Lewis includes Arkansas in his definition of "tornado fatality alley," a term that was coined by Walker Ashley, a distinguished professor at Northern Illinois University. The South's tornado zone is also known as "Dixie alley."

The National Weather Service monitors tornado activity based on overlapping 30-year time periods.

Lewis said the number of tornadoes reported in Arkansas increased from an annual average of 33 to 37 from the 1981-2010 monitoring period to 1991-2020.

"Some of that is due to detection," he said.

The Weather Service in Arkansas got Doppler WSR 88-D radar in the early 1990s, and the number of reported tornadoes in the state doubled from 19 pre-Doppler to 39 since then.

The radar was able to detect many smaller tornadoes that might otherwise have gone unnoticed. Lewis said 90% of all tornadoes are rated either EF0 or EF1, meaning wind speeds between 65 and 110 miles per hour.

"A lot of these tornadoes that are being counted are zeros and ones that we just didn't see before," he said.

Most tornadoes still occur in the Plains.

"If you look at the number of tornadoes around the country, the biggest numbers are still, in the last 30 years, out in the plains," said Lewis. "So, Texas gets about 139 tornadoes a year, Kansas gets about 84 and Oklahoma gets 66. So those are still the biggest numbers in the country.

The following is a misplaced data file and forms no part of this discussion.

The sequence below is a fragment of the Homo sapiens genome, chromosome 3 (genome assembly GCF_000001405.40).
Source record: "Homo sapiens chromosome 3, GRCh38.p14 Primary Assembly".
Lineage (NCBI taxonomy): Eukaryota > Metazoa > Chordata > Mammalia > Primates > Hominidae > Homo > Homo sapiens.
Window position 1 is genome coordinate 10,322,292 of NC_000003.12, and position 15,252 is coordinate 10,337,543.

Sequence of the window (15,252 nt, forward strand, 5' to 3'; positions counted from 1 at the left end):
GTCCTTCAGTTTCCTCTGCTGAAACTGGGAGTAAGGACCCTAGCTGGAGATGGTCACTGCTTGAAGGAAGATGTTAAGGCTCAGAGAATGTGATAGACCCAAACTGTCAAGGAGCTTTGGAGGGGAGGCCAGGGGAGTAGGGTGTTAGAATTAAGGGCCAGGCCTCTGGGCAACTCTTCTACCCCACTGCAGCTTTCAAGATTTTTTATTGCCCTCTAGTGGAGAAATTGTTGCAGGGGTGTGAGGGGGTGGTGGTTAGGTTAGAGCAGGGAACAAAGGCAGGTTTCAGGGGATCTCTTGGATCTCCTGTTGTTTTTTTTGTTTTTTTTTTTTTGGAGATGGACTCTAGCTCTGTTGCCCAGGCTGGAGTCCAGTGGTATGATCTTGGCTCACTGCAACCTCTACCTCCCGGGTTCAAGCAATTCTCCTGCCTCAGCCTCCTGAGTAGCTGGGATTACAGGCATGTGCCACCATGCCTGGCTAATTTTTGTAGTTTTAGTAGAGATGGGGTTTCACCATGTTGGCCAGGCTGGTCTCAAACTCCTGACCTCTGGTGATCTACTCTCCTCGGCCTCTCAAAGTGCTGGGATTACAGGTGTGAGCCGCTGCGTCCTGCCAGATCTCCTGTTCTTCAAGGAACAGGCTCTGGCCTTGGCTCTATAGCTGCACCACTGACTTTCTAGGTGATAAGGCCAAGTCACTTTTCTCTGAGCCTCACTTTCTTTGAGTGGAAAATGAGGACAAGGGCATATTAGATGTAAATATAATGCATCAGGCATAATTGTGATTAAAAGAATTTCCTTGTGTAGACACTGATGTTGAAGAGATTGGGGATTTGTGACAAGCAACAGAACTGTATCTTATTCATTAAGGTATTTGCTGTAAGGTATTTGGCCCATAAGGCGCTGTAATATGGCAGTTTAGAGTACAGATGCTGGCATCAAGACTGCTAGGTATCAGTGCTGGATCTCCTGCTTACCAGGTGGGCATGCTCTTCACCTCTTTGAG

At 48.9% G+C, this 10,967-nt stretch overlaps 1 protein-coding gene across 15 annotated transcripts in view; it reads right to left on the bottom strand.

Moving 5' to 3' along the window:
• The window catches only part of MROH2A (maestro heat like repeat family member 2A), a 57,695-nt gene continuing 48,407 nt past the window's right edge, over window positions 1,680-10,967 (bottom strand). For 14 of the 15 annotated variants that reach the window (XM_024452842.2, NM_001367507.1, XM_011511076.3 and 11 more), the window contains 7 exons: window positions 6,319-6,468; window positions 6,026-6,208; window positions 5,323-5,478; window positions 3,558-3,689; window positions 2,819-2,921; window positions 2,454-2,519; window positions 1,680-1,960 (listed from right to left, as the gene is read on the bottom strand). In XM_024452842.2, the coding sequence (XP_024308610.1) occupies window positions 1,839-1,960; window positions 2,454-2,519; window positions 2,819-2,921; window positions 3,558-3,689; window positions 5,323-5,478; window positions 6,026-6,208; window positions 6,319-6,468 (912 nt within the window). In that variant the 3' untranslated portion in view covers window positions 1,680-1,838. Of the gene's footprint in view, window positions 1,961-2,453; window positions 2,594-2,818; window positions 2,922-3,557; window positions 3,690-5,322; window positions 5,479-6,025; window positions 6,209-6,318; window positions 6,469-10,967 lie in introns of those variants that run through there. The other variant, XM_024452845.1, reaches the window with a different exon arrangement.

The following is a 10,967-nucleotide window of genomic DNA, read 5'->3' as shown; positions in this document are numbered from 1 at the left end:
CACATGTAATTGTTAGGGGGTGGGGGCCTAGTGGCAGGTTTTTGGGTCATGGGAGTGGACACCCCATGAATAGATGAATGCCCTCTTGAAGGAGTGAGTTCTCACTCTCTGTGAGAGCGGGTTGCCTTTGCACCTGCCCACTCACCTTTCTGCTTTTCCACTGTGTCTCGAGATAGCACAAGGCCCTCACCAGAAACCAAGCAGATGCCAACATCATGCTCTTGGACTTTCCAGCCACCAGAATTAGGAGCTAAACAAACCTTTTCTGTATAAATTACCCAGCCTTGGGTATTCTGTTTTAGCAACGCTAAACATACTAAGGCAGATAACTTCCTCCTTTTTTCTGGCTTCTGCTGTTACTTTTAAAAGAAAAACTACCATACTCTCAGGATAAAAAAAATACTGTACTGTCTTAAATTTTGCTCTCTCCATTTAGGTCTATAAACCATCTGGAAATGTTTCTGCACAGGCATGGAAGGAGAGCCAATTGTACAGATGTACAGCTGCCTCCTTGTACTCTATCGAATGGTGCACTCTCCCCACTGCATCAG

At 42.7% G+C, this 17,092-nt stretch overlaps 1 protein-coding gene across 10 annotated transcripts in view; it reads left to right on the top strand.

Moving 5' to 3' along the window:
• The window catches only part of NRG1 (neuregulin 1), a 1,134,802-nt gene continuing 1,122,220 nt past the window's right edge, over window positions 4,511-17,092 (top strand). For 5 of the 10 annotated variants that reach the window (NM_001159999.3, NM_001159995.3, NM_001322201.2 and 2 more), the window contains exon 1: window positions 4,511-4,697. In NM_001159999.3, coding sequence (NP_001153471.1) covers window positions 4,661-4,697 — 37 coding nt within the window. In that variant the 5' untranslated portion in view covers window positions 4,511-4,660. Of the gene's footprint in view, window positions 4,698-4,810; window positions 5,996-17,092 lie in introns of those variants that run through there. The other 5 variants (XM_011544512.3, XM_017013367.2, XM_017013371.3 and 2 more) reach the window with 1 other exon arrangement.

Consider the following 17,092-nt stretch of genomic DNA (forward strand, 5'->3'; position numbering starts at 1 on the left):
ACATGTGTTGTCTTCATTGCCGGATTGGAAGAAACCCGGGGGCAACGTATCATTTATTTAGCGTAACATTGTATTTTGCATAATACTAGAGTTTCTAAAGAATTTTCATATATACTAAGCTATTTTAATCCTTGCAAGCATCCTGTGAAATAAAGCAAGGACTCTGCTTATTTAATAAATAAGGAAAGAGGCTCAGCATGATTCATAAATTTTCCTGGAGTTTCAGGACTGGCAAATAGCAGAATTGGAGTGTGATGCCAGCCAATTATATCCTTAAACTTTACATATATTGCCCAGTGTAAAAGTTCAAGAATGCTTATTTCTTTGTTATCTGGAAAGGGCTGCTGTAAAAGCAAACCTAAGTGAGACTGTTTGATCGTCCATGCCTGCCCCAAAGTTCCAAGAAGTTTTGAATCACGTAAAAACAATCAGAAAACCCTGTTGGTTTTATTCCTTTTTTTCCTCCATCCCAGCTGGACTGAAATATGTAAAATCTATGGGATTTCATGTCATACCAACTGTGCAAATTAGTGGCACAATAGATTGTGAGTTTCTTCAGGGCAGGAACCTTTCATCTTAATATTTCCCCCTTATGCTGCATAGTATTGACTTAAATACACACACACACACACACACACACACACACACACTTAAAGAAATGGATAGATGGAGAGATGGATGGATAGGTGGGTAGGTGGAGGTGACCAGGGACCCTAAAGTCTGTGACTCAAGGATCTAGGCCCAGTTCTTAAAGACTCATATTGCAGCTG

"Not far behind, though, you've got Alabama and Mississippi in the 50 range. Illinois is kind of up there at 54."

Lewis said a decrease in tornado activity in the Plains states over the past few years could be caused by drought.

"Yes, there have been more tornadoes over the southeast and maybe less over the plains because there's been a lot of drought recently," he said. "But to say it's shifted forever, it may be a little premature to say that.

"There may be a shift going on. My question is, is it permanent? Only time will tell."

During La Nina weather patterns, when Pacific Ocean water near the equator is cooler than it should be, tornado outbreaks in the southeast seem to be more frequent and can happen earlier in the year than usual, said Lewis.

In Arkansas, March through May is the traditional severe weather season, but during a La Nina cycle, the severe weather season can start here as early as January, he said.

"Some of the larger tornado outbreaks we've had here in Arkansas have happened during La Nina years," said Lewis. "The three biggest tornado years in Arkansas on record were La Nina years."

Those record years occurred when Arkansas got 107 tornadoes in 1999, 81 in 2008 and 75 in 2011.

Brooks said the process of taking tornado reports has changed over time, and some places may keep better track of tornado reports than others.

"We probably miss fewer tornadoes now than we did in the 1960s, everywhere, or almost everywhere," he said. "But another thing, there may be different quality of [those] databases in different parts of the country."

Brooks said he "wouldn't be surprised" if global warming caused the 10% shift in tornado activity in the Plains and the mid-South but it's not possible to draw that conclusion at this point.